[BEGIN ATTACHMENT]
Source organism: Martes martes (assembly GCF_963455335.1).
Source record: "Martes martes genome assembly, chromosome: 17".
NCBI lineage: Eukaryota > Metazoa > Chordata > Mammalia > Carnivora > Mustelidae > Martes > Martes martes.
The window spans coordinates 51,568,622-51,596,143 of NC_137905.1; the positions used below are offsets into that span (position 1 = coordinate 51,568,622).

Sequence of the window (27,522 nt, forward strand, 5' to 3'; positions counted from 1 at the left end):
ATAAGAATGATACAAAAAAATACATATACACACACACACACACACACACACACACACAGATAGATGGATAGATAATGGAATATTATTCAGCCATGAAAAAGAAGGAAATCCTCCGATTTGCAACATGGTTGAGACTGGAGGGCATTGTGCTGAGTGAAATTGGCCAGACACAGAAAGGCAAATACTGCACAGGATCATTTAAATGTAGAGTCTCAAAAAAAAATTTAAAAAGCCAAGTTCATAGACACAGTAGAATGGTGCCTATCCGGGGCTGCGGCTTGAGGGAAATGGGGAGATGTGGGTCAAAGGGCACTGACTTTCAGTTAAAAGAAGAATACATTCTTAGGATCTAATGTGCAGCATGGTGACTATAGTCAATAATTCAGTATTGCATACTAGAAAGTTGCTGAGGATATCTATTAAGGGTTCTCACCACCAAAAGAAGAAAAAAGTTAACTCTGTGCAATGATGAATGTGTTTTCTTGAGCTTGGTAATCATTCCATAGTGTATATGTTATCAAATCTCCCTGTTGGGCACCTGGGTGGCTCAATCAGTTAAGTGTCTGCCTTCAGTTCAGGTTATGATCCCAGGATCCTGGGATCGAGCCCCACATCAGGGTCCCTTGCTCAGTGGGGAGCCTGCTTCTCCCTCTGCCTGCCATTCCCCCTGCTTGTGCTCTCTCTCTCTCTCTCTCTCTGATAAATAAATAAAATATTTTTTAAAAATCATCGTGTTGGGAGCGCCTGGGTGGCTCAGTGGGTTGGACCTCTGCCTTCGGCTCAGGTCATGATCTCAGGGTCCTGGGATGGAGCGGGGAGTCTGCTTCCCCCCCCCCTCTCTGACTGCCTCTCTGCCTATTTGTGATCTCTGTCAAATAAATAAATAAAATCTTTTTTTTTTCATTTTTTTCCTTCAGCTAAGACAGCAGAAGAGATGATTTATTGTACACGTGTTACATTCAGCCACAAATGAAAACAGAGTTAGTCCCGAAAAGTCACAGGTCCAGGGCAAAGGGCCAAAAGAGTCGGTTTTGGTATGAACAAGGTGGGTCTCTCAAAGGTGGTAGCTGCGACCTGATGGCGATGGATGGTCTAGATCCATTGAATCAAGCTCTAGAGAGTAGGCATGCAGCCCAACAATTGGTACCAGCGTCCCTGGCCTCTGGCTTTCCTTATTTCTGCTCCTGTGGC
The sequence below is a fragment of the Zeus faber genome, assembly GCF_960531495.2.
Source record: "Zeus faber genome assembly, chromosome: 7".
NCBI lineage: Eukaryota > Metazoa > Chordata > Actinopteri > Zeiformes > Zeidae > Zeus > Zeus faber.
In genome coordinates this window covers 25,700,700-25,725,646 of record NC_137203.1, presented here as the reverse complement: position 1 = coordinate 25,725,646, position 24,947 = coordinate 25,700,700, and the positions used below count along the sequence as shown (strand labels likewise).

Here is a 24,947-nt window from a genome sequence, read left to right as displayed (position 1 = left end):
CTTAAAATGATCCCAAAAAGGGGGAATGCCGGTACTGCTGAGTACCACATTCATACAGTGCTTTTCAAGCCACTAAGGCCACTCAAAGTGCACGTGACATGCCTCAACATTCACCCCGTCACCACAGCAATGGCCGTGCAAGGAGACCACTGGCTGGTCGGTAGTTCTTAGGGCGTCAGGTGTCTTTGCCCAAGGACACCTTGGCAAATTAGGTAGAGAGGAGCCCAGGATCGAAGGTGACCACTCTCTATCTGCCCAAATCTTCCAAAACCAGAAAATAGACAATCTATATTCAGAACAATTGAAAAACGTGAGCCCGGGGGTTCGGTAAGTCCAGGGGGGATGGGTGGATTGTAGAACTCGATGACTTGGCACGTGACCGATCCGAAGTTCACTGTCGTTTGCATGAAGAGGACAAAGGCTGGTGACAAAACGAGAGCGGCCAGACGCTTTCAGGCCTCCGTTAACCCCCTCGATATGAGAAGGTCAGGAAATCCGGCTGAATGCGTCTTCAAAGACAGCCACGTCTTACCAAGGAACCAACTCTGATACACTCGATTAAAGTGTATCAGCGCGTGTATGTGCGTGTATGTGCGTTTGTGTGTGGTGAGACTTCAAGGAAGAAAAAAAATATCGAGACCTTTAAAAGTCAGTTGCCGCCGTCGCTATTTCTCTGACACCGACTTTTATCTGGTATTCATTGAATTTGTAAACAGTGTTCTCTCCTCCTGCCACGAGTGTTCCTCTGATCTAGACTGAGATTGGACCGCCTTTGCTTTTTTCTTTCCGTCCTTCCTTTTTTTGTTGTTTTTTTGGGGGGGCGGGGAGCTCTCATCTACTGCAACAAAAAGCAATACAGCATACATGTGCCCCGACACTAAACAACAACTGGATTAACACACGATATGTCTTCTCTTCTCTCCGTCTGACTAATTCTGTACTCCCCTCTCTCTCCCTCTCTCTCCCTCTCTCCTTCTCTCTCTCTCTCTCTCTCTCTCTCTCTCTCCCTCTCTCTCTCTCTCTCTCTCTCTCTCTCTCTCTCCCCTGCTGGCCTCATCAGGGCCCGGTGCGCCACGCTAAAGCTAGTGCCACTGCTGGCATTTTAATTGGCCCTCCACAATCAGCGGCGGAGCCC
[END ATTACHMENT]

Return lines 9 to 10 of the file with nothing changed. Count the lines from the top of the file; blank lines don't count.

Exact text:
NCBI lineage: Eukaryota > Metazoa > Chordata > Actinopteri > Zeiformes > Zeidae > Zeus > Zeus faber.
In genome coordinates this window covers 25,700,700-25,725,646 of record NC_137203.1, presented here as the reverse complement: position 1 = coordinate 25,725,646, position 24,947 = coordinate 25,700,700, and the positions used below count along the sequence as shown (strand labels likewise).